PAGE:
To the extent that you can call Pakistan a failed state, of course, you must call Iraq and Afghanistan under U.S.-backed governments the same things, except that they are even worse. Furthermore, under Musharraf’s tenure since they have started ranking countries Pakistan has become progressively worse. Foreign Policy‘s Failed State Index for the last two years has listed Pakistan at 12 and 9 respectively on the list of most failed states, so it is certainly not doing very well, but the gradual worsening of conditions in Pakistan vindicates skepticism of Musharraf’s rule rather than support for it. McCain’s lauding of Musharraf, based in no small part I imagine on Musharraf’s own fantasies of being an Ataturk-like figure for Pakistan, is obviously misplaced, and a well-informed audience would recognize the extent of his blunder. If I were an Obama partisan, I would be hitting McCain, ostensibly the great foreign policy master, on this for days to come. If McCain demonstrating his lack of understanding is what “pinning back” Obama’s ears means, I should think Obama would welcome more of it.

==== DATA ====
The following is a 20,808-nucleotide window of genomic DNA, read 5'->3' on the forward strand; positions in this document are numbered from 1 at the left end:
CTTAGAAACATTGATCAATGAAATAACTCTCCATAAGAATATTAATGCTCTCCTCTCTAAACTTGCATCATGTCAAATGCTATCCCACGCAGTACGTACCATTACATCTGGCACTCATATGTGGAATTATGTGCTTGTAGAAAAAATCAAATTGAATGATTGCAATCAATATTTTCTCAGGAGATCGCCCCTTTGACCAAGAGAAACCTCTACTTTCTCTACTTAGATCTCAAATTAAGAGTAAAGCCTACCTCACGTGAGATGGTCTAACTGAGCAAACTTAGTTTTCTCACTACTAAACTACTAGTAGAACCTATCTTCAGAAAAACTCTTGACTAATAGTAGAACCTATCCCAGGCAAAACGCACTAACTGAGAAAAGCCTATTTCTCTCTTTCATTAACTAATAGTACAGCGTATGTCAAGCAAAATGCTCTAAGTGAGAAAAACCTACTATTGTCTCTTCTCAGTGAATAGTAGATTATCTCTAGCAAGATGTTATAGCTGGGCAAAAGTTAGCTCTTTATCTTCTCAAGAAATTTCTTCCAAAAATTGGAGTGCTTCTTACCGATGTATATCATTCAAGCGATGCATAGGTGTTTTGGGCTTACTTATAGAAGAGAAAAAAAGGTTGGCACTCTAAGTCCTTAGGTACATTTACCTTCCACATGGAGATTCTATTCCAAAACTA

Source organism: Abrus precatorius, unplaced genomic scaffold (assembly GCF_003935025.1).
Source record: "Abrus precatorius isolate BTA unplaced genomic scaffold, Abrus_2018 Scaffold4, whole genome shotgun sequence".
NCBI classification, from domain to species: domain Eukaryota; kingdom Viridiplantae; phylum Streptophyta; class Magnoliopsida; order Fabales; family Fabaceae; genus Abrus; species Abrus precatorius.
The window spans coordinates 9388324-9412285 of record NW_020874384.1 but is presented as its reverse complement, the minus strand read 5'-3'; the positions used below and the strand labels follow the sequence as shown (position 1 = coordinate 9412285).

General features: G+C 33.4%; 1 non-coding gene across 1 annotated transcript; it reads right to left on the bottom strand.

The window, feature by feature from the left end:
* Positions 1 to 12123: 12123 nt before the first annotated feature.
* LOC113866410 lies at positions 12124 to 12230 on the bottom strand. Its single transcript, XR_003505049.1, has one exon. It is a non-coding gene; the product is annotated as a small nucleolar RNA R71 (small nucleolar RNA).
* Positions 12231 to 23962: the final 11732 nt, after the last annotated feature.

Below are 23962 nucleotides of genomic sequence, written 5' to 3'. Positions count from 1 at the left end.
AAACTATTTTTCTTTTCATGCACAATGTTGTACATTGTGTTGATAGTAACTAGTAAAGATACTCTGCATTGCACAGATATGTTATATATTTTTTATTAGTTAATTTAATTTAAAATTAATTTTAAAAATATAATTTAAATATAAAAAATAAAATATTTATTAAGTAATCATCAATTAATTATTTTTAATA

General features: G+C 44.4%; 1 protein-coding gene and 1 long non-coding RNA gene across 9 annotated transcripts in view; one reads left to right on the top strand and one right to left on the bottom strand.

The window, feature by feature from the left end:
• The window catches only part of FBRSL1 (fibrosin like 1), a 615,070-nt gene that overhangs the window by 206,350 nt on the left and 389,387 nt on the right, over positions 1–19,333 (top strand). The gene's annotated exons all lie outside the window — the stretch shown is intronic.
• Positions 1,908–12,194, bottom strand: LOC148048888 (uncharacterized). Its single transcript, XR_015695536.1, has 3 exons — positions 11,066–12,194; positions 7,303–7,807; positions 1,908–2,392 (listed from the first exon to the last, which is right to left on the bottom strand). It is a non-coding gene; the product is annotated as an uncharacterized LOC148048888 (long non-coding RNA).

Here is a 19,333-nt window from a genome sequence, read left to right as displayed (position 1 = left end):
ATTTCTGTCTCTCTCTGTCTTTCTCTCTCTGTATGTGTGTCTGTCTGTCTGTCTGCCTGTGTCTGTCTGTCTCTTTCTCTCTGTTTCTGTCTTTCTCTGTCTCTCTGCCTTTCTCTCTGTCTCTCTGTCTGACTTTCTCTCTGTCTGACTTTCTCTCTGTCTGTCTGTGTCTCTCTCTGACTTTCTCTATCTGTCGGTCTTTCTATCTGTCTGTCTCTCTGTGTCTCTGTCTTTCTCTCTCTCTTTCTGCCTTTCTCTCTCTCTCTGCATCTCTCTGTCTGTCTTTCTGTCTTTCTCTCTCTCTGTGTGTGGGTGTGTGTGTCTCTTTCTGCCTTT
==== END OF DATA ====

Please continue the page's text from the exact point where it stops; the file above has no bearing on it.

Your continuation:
Second Update: For once, undecided voters and I have a similar reaction to something. From the Stan Greenberg focus group:
Both candidates saw their net favorability ratings rise over the course of the evening. McCain started off with a 22-point net and gained 9 points. But Obama went from a 6-point net favorability to plus-45, a shift of 39 [bold mine-DL] points that placed him higher than McCain at the end of the debate (69% versus 62%).
McCain was seen as the more negative of the two—by 7 points before the debate and by 26 points after. The audience did not like it when he went after Obama for being “naÃ¯ve” or used his oft-repeated “what Senator Obama doesn’t understand” line. When the two clashed directly in the second half of the debate, with Obama repeatedly protesting McCain’s characterization of his statements or positions, the voter dials went down. Voters appear to have judged McCain too negative in those encounters and Obama more favorably.
If improving one’s position with undecided voters is the real goal of presidential debates, it is hard to doubt that Obama helped himself much, much more than McCain did.